Kaydol

Flood göndermek, insanların floodlarını okumak ve diğer insanlarla bağlantı kurmak için sosyal Floodlar ve Flood Yanıtları Motorumuza kaydolun.

Oturum aç

Flood göndermek, insanların floodlarını okumak ve diğer insanlarla bağlantı kurmak için sosyal Floodlar ve Flood Yanıtları Motorumuza giriş yapın.

Şifremi hatırlamıyorum

Şifreni mi unuttun? Lütfen e-mail adresinizi giriniz. Bir bağlantı alacaksınız ve e-posta yoluyla yeni bir şifre oluşturacaksınız.

3 ve kadim dostu 1 olan sj'yi rakamla giriniz. ( 31 )

Üzgünüz, Flood yazma yetkiniz yok, Flood girmek için giriş yapmalısınız.

Lütfen bu Floodun neden bildirilmesi gerektiğini düşündüğünüzü kısaca açıklayın.

Lütfen bu cevabın neden bildirilmesi gerektiğini kısaca açıklayın.

Please briefly explain why you feel this user should be reported.

If a hard drive’s PCB firmware chip is destroyed, can another PCB be programmed to work?

I realize the most important part of trying to repair a hard drive’s PCB is by swapping the firmware chip to a new one.

But what if that firmware chip itself is what is destroyed and non-functional? Is it possible to somehow program a new PCB’s firmware to cooperate with the drive so data can potentially still be read? Without having to attempt a full swap of platters and similar?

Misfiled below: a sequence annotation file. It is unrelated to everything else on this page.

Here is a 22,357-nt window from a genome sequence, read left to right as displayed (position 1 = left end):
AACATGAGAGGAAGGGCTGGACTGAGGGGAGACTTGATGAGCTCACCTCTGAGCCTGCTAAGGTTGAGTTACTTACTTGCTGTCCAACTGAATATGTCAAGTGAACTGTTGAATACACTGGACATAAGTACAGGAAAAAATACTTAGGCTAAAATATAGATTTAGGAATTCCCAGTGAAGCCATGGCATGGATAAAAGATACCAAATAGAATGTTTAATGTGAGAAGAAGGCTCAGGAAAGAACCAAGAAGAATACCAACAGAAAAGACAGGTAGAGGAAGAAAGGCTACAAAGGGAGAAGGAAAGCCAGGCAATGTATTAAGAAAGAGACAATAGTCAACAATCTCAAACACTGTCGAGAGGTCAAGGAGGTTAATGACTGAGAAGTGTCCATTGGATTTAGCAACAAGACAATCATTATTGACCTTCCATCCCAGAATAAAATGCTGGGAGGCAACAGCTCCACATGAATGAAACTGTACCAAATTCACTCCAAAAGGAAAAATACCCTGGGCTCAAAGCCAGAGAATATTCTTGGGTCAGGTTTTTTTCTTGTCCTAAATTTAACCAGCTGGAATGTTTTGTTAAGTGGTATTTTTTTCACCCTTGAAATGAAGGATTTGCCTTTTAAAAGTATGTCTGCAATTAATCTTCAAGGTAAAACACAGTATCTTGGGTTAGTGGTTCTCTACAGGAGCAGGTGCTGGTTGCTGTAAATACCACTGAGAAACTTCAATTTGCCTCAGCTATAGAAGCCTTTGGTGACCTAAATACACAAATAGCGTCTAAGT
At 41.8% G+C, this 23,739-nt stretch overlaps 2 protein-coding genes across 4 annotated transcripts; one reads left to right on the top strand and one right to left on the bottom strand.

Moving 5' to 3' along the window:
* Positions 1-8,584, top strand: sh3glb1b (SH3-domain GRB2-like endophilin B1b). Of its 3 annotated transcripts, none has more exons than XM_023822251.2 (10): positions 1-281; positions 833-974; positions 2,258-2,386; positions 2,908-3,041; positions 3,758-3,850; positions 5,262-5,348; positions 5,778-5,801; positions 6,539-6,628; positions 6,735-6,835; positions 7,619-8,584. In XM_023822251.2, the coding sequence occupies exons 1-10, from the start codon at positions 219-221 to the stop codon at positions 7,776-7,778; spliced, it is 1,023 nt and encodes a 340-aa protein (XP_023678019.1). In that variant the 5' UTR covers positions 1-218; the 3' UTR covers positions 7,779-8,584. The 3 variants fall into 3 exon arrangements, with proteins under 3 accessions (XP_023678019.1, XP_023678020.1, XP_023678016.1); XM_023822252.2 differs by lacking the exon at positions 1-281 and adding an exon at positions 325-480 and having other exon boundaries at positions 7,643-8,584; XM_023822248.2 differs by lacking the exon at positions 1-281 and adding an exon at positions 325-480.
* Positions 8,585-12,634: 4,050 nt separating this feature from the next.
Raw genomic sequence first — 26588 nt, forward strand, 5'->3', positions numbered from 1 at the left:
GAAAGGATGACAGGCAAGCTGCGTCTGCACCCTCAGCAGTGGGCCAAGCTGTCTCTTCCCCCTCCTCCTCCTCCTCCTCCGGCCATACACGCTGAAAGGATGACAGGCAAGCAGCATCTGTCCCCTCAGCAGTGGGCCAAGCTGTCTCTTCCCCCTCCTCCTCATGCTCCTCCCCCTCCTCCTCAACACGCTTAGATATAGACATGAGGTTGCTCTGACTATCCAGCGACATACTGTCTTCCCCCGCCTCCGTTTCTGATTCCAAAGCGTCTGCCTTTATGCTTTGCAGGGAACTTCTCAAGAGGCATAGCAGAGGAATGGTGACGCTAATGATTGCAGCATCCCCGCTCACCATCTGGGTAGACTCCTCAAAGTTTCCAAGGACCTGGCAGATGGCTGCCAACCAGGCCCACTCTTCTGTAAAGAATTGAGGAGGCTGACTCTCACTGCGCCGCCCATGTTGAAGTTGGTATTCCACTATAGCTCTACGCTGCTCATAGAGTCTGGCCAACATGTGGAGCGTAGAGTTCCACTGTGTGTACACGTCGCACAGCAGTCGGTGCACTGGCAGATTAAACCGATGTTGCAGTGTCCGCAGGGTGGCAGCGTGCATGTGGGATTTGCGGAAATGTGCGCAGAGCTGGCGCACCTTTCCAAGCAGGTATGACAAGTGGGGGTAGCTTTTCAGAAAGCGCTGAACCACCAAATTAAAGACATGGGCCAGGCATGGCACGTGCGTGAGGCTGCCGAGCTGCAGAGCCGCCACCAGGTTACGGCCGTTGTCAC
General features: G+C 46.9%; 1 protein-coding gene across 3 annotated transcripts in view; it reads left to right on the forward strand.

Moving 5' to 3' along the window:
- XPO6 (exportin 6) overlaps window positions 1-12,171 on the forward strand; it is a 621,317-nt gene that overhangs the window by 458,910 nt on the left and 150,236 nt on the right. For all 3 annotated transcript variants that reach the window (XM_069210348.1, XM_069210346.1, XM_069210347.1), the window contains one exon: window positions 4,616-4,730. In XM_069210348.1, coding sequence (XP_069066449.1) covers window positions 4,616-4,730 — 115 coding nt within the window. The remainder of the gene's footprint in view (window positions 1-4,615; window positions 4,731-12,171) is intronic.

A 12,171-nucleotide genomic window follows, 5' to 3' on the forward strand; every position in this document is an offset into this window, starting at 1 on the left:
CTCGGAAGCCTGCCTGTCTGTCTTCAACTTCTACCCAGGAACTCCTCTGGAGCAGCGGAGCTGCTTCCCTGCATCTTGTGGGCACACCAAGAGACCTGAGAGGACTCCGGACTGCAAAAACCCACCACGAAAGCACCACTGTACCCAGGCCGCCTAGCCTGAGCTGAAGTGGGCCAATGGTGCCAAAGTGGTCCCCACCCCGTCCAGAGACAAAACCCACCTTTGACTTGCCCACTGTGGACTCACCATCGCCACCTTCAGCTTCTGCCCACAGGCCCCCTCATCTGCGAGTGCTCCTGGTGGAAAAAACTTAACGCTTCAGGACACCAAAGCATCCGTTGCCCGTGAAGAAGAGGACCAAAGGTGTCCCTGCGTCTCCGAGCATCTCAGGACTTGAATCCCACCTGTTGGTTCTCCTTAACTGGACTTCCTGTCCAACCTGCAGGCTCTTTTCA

I ask in reference to an old SATA drive that had no backup but a lot of original HLTV game captures from old games, that aren’t available anywhere else.

Benzer Yazılar

Yorum eklemek için giriş yapmalısınız.

4 Yorumları

  1. If your drive is really old (early 2000) – perhaps you really able to just swap boards without rewriting configuration data specific for just exact drive as in modern ones.

    But actually there are very low chances what firing your drive destroys just the board and not all other components also.

    If it gone so far – your only hope is to call repair companies – some of them able to deal with just the disks itself without other original hardware (the older the better). But I unsure what game captures may worth its price. Make backups next time, it it does.

  2. Yes, but also No.

    The problem here is that you need something to write to the EEPROM on the new PCB, if the previous one was destroyed, then you have nothing to make a copy of. If you could generate a new ROM image to program to the EEPROM, then yes, but lacking true industrial tools, you’re not gonna do that.

  3. It’s doable and has worked in the past for me anyway.

  4. If it’s important, send it to a pro. It is possible to swap if you get an exact donor board from another drive, but there’s no guarantee it will work.